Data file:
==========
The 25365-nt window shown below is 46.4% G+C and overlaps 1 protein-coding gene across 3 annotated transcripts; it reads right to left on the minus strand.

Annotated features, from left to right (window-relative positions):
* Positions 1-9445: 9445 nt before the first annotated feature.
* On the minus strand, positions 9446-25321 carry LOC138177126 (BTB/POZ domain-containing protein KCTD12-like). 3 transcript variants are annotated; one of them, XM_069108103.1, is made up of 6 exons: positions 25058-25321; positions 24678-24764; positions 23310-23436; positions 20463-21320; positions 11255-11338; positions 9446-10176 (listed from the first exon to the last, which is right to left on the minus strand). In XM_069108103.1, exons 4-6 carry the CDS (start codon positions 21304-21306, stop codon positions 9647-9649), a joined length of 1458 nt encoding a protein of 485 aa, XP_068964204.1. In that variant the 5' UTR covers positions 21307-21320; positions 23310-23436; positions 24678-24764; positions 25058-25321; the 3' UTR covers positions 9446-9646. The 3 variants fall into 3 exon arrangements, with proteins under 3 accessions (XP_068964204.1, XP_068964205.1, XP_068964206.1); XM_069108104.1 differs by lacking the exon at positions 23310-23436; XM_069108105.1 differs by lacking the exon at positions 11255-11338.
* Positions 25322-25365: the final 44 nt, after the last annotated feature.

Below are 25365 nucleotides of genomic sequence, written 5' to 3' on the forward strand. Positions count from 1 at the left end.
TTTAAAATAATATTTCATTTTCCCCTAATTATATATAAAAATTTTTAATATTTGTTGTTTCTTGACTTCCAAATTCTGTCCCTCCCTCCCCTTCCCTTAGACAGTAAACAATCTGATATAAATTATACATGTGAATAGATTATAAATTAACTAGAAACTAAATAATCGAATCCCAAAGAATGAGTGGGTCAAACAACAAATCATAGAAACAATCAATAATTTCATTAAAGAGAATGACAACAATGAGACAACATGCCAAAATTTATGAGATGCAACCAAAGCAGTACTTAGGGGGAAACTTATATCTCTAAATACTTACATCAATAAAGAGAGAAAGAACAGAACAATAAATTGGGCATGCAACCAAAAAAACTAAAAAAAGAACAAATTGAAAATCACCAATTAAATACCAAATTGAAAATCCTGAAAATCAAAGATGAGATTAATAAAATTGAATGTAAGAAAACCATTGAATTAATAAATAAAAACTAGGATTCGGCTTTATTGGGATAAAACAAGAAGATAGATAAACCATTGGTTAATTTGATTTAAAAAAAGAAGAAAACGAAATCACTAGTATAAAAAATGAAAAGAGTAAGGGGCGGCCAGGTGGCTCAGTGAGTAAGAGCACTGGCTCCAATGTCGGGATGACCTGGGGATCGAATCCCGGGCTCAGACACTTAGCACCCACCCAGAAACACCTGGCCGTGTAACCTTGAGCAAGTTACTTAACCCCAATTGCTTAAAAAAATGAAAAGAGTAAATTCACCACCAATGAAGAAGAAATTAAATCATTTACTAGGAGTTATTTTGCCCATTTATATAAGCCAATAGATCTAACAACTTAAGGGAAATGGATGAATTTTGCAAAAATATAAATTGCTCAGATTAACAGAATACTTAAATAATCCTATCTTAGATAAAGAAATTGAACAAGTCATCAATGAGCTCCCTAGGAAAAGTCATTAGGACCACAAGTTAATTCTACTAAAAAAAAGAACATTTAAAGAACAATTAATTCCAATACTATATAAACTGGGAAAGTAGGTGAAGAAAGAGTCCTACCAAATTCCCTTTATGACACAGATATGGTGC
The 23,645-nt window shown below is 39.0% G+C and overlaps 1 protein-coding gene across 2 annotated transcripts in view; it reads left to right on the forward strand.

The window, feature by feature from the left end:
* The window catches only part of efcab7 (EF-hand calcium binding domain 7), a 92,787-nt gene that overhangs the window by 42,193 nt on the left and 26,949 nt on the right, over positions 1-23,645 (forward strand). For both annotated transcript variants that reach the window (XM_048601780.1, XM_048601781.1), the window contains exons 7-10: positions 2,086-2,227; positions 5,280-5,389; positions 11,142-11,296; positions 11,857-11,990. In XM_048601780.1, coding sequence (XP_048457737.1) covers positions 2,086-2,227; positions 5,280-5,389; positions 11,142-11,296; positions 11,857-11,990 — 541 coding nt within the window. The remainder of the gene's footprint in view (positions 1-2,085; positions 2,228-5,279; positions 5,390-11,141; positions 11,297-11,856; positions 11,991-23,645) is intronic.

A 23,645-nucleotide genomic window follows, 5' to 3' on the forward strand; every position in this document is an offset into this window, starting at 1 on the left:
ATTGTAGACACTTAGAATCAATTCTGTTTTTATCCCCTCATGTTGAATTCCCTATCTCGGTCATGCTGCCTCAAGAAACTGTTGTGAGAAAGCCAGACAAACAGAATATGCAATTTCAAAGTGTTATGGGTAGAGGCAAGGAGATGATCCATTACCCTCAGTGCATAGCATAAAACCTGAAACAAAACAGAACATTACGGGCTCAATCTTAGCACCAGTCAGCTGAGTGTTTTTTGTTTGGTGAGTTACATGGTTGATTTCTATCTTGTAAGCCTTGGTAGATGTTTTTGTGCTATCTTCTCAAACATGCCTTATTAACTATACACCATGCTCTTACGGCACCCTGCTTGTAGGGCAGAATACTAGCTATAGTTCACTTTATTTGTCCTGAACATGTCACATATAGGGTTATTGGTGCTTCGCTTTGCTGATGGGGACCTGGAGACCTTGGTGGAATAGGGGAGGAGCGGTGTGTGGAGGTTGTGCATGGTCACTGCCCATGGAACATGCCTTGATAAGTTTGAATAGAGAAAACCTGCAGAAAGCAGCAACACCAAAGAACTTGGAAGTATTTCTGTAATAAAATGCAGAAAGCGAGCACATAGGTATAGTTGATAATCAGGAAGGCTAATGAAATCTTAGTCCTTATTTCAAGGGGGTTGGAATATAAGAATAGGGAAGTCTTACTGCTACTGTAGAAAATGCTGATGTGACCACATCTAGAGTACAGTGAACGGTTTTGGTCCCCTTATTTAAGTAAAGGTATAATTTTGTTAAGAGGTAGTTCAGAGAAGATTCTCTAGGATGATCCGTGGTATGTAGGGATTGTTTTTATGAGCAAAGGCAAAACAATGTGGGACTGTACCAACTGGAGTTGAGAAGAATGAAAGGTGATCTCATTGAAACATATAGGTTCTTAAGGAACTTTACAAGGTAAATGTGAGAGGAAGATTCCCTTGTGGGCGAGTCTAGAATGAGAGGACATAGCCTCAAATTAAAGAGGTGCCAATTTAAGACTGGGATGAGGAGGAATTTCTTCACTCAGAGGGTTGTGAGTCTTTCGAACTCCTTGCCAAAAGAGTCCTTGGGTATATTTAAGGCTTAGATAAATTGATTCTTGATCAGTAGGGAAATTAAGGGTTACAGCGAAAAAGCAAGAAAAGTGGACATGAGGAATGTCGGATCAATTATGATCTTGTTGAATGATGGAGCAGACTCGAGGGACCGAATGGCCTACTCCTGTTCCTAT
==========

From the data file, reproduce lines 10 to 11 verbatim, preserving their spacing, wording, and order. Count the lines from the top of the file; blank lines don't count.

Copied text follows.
* The window catches only part of efcab7 (EF-hand calcium binding domain 7), a 92,787-nt gene that overhangs the window by 42,193 nt on the left and 26,949 nt on the right, over positions 1-23,645 (forward strand). For both annotated transcript variants that reach the window (XM_048601780.1, XM_048601781.1), the window contains exons 7-10: positions 2,086-2,227; positions 5,280-5,389; positions 11,142-11,296; positions 11,857-11,990. In XM_048601780.1, coding sequence (XP_048457737.1) covers positions 2,086-2,227; positions 5,280-5,389; positions 11,142-11,296; positions 11,857-11,990 — 541 coding nt within the window. The remainder of the gene's footprint in view (positions 1-2,085; positions 2,228-5,279; positions 5,390-11,141; positions 11,297-11,856; positions 11,991-23,645) is intronic.

A 23,645-nucleotide genomic window follows, 5' to 3' on the forward strand; every position in this document is an offset into this window, starting at 1 on the left: